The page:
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Wetterlings Small Clearing Axe 26" Overall with 6" Cutting Edge - SAW311

Customer Reviews 1.000 Read 1 reviewWrite a Review
Part Number: SAW311
Manufacturer: Wetterling Axes
Retail Price: $96.95
Our Price:
$78.00
You Save: $18.95 (20%)
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Description
SAW311: Clearing Axe
Wetterlings
 
Wetterling Axes are hand forged from Swedish quality steel alloyed from iron, carbon, silicon, manganese and vanadium. Hand forging uses presses that deliver many blows, making the axe edges stronger than if they were drop forged. The special axe steel alloy makes high quality hardening possible. After grinding, hardening and tempering, the Wetterling axes keep a Rockwell hardness of 57-58. These are the main reasons the Wetterling axes hold a keen edge with good "sting" longer than most axes. The handles are lathed from American hickory. The best stress capacity and resistance to blows makes hickory the wood of choice for good axe handles. The Wetterlings Small Clearing Axe is 26" overall with a 6" cutting edge and 20" handle. It is shipped with a blade cover and weighs 2 lbs.
Wood Handles
Wood Handles
Provides a traditional, natural look and feel to a modern tool. Wood absorbs shock well and is popular in axe handles.
1.000 (1 review)
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Mcgoon
Maine, USA
Jun 01, 2014
Pros: Handle Material, None
Cons: Weight, Head Material, Construction
Sadly, not much of a tool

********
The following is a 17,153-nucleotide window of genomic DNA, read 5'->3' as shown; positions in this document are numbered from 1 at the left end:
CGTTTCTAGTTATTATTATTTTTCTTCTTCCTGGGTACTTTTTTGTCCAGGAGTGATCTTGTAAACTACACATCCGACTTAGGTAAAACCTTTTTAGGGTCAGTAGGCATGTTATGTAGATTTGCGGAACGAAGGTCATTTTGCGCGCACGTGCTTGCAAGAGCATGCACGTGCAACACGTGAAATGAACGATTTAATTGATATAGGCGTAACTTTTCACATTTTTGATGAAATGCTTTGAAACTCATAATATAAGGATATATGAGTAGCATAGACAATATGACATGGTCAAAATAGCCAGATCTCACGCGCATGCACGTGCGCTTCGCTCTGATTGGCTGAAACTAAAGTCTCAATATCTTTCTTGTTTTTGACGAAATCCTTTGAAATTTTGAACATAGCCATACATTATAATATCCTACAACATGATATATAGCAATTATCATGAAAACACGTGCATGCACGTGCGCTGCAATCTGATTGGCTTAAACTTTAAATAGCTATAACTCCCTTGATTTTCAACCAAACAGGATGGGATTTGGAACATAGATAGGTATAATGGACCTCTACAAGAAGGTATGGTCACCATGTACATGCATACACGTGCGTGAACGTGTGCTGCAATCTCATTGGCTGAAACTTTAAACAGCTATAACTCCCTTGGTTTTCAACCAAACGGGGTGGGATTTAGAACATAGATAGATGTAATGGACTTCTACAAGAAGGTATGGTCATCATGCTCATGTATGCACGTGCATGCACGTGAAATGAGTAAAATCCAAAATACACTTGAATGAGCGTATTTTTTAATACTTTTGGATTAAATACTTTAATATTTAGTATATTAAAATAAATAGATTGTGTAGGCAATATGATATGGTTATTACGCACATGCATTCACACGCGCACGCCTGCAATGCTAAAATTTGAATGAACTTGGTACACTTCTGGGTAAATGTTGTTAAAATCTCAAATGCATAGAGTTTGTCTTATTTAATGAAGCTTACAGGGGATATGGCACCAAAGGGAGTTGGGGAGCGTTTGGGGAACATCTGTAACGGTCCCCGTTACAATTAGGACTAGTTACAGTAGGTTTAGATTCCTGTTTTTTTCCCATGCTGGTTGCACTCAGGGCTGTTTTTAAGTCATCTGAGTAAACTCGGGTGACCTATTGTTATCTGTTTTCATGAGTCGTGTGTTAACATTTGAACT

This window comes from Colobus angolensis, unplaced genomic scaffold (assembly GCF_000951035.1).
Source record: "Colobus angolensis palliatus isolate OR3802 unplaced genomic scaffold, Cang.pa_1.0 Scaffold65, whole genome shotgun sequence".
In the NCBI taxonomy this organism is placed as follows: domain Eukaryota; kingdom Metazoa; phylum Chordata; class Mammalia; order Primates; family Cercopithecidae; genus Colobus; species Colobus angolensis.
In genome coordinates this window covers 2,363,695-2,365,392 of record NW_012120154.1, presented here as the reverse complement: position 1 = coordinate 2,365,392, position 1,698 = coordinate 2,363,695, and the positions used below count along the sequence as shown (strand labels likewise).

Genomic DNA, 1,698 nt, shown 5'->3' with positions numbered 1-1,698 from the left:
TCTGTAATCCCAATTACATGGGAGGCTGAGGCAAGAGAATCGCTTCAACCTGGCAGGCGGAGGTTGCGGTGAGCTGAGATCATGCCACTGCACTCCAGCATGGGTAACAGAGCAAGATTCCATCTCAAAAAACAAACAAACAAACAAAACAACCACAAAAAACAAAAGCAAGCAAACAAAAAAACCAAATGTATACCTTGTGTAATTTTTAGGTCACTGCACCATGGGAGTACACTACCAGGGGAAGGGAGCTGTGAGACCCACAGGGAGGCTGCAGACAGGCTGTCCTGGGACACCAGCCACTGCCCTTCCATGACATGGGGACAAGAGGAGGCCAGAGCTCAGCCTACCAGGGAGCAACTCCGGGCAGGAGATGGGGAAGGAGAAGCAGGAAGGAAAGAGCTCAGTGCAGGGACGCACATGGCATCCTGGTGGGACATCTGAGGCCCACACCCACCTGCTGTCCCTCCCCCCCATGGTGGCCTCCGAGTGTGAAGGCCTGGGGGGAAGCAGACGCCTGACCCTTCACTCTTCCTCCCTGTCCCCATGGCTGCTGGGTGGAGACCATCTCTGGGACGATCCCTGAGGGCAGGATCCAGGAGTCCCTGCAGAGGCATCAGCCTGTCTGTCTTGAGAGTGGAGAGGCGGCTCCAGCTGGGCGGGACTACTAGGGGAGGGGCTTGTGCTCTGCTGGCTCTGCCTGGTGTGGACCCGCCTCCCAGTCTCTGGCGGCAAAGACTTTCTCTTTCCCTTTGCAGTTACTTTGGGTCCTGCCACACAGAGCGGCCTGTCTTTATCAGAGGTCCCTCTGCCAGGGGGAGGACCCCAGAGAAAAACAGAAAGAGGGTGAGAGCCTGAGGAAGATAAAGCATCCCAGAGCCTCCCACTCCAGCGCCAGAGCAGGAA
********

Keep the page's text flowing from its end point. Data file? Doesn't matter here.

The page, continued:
I bought one of these several years ago to clear brush from woods trails and a steep portion of lawn where birches and oaks frequently take hold. My desire was to cut off brush and saplings up to 50mm diameter close - and square - to the ground, without having to bend over a lot. The thin blade is held in tension like a bowstring or bowsaw blade by the compressed "C" frame. There's not a lot of weight on the cutting edge, so it swings easily, but it also doesn't store any inertia, so there's little cutting power to the stroke, and much of it is returned as bounce, away from the sapling. I could cut standing mostly upright, but the angle left sharp stakes for stumps, which had to be processed again to get them square to the ground so as not to present an impalement hazard. This thing talks a good story on a catalogue page or website but, in practice, I found it just doesn't work nearly so well as a good, sharp hatchet (Fiskars/Gerber) or short machete. It may make a satisfactory replacement for a scythe in a grain field. For brush cutting, my advice is don't buy it; don't sell it.
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